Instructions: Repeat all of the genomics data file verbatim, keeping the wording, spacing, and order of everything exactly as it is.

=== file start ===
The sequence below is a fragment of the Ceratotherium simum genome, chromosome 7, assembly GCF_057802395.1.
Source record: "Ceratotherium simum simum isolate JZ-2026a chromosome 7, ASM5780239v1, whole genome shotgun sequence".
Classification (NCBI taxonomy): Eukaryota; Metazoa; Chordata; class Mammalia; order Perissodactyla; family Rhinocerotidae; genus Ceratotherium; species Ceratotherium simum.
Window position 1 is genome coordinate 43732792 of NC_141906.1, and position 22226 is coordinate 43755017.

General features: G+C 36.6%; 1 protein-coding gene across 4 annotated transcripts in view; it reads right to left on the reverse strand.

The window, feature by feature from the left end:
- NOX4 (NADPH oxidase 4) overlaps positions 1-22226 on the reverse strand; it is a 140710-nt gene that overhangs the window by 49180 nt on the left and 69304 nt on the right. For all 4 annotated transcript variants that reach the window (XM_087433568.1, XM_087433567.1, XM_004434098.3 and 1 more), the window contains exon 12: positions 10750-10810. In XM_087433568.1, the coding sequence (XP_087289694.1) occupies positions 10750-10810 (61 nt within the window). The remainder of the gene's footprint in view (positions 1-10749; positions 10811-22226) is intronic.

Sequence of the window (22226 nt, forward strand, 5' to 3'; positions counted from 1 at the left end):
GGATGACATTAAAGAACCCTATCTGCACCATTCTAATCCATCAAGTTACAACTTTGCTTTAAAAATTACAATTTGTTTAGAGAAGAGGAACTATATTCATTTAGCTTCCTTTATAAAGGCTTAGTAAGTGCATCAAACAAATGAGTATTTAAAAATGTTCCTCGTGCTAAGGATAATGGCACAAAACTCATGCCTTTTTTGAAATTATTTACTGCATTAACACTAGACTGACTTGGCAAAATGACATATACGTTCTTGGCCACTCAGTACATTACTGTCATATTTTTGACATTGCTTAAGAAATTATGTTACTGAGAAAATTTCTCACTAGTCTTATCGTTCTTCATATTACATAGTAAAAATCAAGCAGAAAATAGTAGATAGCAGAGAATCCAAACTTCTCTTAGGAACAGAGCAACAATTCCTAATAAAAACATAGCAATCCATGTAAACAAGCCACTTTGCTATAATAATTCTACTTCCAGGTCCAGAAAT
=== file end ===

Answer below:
The sequence below is a fragment of the Ceratotherium simum genome, chromosome 7, assembly GCF_057802395.1.
Source record: "Ceratotherium simum simum isolate JZ-2026a chromosome 7, ASM5780239v1, whole genome shotgun sequence".
Classification (NCBI taxonomy): Eukaryota; Metazoa; Chordata; class Mammalia; order Perissodactyla; family Rhinocerotidae; genus Ceratotherium; species Ceratotherium simum.
Window position 1 is genome coordinate 43732792 of NC_141906.1, and position 22226 is coordinate 43755017.

General features: G+C 36.6%; 1 protein-coding gene across 4 annotated transcripts in view; it reads right to left on the reverse strand.

The window, feature by feature from the left end:
- NOX4 (NADPH oxidase 4) overlaps positions 1-22226 on the reverse strand; it is a 140710-nt gene that overhangs the window by 49180 nt on the left and 69304 nt on the right. For all 4 annotated transcript variants that reach the window (XM_087433568.1, XM_087433567.1, XM_004434098.3 and 1 more), the window contains exon 12: positions 10750-10810. In XM_087433568.1, the coding sequence (XP_087289694.1) occupies positions 10750-10810 (61 nt within the window). The remainder of the gene's footprint in view (positions 1-10749; positions 10811-22226) is intronic.

Sequence of the window (22226 nt, forward strand, 5' to 3'; positions counted from 1 at the left end):
GGATGACATTAAAGAACCCTATCTGCACCATTCTAATCCATCAAGTTACAACTTTGCTTTAAAAATTACAATTTGTTTAGAGAAGAGGAACTATATTCATTTAGCTTCCTTTATAAAGGCTTAGTAAGTGCATCAAACAAATGAGTATTTAAAAATGTTCCTCGTGCTAAGGATAATGGCACAAAACTCATGCCTTTTTTGAAATTATTTACTGCATTAACACTAGACTGACTTGGCAAAATGACATATACGTTCTTGGCCACTCAGTACATTACTGTCATATTTTTGACATTGCTTAAGAAATTATGTTACTGAGAAAATTTCTCACTAGTCTTATCGTTCTTCATATTACATAGTAAAAATCAAGCAGAAAATAGTAGATAGCAGAGAATCCAAACTTCTCTTAGGAACAGAGCAACAATTCCTAATAAAAACATAGCAATCCATGTAAACAAGCCACTTTGCTATAATAATTCTACTTCCAGGTCCAGAAAT